The Fitzroy, 2018.
Directed by Andrew Harmer.
Starring Cerith Flinn, Jan Anderson, Kenneth Collard, David Schaal, David Gant, Stuart McGugan, John Wark, James Hamer-Morton, Sarah Griffin, Norma Cohen, Ant Payne, and Anne-Sophie Marie.
In a post-apocalyptic 1950’s, a bellboy struggles to keep a converted submarine fit for use as a hotel whilst trying to cater to the whims of a tyrannical boss, a femme fatale and various other bizarre guests.
The Fitzroy is a very quirky comedy, featuring a setting and style that harkens back to the Ealing comedies of old. Set in the 1950’s, this hotel is actually a disused Soviet submarine that has somehow ended up at Margate. It is here that we meet the protagonist Bernard (Flinn), a bellboy who spends his days trying to maintain the hotel, avoid his bully of a boss (Schall) and summon up the courage to speak to one of the guests, a seductive singer who’s fallen on hard times (Anderson).
This setting is the Britain of old, what with rationing and being closed off from the rest of the world. It brings to mind the story of how Britain was during World War II. However, this isn’t the brave Britain of old. It’s a paranoid, lost Britain that’s struggling to stay afloat. The prescience of such a setting is not lost. Even if it is, according to director Andrew Harmer, admittedly accidental.
This image of ‘traditional Britain’ is purposeful, however, and the somewhat gentle stylings of comedy are prevalent throughout, with laugh out loud moments every so often. The idea that hotel guests pay in tea, and that upper-class guests even have the rare form of payment in the form of Darjeeling, is, once again, a very quirky idea of what might happen in Britain if things really did go pear-shaped. Darker comedy in between the slapstick, guffaws and awkwardness is also present, where the film reveals a little bit of its League of Gentlemen DNA.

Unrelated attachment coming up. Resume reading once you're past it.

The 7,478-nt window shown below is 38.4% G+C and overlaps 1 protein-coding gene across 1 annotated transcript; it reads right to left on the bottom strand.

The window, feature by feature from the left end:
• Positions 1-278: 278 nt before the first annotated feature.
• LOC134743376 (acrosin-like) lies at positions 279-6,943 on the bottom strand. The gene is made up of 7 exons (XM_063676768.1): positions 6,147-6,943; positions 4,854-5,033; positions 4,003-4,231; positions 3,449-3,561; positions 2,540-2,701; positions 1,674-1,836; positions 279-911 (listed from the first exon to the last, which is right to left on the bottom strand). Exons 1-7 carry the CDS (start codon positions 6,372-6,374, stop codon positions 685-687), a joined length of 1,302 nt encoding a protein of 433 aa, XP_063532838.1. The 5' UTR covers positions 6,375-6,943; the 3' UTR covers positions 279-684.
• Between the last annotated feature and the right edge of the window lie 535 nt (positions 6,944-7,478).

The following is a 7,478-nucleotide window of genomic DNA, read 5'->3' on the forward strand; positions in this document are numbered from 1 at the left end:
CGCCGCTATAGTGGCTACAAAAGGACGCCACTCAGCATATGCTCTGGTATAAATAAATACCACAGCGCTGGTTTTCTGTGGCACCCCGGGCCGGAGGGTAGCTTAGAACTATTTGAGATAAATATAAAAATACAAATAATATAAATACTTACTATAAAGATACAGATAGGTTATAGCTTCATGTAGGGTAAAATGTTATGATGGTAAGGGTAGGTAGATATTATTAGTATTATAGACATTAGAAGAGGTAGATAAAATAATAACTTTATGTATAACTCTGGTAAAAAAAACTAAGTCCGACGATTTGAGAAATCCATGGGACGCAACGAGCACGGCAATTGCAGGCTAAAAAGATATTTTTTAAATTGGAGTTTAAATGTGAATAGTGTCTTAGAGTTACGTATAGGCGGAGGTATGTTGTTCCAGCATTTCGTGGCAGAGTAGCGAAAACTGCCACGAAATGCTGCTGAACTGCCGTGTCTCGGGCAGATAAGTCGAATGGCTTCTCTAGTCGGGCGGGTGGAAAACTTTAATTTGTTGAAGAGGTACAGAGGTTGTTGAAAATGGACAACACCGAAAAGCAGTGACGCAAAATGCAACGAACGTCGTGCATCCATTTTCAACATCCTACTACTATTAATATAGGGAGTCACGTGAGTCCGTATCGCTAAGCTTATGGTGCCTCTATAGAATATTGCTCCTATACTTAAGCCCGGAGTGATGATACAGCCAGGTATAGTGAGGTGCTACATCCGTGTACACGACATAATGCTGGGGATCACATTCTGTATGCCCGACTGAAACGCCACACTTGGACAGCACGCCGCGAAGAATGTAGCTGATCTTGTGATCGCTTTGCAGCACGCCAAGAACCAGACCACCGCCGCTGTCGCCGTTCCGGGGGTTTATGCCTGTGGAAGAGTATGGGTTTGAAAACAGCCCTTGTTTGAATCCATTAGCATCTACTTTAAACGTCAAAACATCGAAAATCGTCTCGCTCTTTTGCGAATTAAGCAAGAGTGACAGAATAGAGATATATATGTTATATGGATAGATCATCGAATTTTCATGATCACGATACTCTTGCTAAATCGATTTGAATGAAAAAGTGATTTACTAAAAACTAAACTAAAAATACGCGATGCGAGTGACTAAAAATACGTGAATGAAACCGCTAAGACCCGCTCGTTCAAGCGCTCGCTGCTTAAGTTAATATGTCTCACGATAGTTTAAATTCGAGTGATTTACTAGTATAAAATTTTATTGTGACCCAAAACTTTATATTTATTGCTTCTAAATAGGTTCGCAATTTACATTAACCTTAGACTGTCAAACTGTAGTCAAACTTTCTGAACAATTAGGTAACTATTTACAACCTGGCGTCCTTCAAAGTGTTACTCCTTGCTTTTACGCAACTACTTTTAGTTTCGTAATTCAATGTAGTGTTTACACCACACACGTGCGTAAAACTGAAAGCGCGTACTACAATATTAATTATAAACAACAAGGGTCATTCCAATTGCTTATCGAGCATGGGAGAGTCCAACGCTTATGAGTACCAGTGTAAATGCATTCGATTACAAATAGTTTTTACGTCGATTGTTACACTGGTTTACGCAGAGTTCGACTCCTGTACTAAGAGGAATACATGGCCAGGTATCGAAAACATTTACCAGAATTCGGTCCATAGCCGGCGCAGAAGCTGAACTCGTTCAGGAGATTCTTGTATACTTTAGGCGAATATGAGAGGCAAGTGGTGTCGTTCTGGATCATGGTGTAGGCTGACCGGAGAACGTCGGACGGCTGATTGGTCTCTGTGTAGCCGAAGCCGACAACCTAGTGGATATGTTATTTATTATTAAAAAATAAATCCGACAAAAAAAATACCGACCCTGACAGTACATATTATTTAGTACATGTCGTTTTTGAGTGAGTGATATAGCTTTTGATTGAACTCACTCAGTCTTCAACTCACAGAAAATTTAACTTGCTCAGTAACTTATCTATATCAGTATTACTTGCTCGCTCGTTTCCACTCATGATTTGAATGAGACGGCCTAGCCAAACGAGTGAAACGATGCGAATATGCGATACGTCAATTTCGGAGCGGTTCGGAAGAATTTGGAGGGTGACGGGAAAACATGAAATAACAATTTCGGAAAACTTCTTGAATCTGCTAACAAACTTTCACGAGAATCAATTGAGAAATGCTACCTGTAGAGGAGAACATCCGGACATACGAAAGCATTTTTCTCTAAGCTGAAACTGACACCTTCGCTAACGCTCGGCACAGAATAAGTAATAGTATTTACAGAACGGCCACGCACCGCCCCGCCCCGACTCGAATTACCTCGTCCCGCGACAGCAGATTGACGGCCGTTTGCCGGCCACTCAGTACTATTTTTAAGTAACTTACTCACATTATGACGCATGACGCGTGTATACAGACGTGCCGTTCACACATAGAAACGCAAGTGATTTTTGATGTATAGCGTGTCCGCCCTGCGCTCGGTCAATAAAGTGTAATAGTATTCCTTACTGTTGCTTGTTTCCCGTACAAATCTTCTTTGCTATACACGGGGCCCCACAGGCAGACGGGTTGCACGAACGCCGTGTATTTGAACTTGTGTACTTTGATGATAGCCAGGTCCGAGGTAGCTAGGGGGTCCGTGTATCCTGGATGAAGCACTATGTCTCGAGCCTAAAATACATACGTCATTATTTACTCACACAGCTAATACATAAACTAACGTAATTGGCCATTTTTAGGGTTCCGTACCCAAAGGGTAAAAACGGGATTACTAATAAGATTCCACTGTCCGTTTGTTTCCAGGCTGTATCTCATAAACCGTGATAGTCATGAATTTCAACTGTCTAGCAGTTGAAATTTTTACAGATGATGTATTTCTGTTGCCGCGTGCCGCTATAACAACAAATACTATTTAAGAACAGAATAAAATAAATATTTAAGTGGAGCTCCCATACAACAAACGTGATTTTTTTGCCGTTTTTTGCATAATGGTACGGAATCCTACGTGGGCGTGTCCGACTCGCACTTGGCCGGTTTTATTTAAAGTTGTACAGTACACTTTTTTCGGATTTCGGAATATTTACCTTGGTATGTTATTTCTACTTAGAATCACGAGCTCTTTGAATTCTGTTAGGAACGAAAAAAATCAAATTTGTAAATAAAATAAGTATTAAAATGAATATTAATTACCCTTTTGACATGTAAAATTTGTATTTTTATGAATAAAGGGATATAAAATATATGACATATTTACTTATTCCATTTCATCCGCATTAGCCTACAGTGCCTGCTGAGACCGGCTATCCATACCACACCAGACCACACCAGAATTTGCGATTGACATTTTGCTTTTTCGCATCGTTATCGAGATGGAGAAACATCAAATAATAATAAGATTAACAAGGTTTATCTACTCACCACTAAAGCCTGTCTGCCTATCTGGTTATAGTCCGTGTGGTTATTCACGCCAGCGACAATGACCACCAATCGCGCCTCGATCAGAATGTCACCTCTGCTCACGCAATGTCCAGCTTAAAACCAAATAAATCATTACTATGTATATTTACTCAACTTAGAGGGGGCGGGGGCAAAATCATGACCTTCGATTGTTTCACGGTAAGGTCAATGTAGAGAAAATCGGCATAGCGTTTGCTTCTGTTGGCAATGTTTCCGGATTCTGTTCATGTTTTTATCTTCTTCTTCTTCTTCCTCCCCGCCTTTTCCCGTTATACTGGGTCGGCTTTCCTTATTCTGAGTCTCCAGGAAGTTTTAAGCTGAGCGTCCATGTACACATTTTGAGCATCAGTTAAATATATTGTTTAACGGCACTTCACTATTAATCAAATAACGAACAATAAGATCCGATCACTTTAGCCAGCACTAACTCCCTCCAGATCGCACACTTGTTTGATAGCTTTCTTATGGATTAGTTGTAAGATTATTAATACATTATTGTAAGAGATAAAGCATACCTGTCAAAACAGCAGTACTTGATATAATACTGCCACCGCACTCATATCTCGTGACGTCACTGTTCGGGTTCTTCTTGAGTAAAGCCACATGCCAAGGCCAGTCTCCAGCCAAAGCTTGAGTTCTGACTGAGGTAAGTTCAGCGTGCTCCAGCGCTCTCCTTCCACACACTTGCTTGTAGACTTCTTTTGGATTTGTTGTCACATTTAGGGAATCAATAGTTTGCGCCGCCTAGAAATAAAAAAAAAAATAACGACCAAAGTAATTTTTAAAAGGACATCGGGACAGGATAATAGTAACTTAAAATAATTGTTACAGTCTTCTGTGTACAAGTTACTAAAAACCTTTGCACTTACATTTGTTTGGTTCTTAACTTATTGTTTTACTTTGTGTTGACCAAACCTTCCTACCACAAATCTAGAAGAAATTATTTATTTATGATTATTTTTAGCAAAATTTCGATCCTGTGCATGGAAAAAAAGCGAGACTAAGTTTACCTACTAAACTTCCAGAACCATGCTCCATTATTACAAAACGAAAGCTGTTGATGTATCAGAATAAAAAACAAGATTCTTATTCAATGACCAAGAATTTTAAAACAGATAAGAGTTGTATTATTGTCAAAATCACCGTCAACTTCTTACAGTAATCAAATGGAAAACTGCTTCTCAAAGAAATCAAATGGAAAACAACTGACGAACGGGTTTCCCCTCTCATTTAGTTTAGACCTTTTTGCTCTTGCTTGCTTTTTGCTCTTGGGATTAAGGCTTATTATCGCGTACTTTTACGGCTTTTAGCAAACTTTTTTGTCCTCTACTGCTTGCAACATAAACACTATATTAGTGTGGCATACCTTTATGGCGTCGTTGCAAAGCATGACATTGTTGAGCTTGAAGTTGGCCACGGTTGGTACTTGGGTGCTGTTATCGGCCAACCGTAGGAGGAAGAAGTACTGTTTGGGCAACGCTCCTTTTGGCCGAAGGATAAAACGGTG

Unfortunately, most of the characters are a little one-note. Bernard stumbles and bumbles his way through proceedings and the quirky guests and fellow staff all fall into the same behaviours throughout. The femme fatale, a singer who is forced to sleep with the hotel co-owner in order to get a room, is about as complex as it gets. This quirkiness extends to the soundtrack as, a little like Gore Verbinski’s Rango, a scraggly band literally plays along whilst staying in their own room.
Overall, it’s an interesting debut feature that perhaps starts to meander in its final third after a promising set up. Apart from the oft-mentioned quirkiness, it can be quite dark in places and features character interactions that should bring a smile to the face. One for the curious to try.
Flickering Myth Rating – Film ★ ★ ★ / Movie ★ ★ ★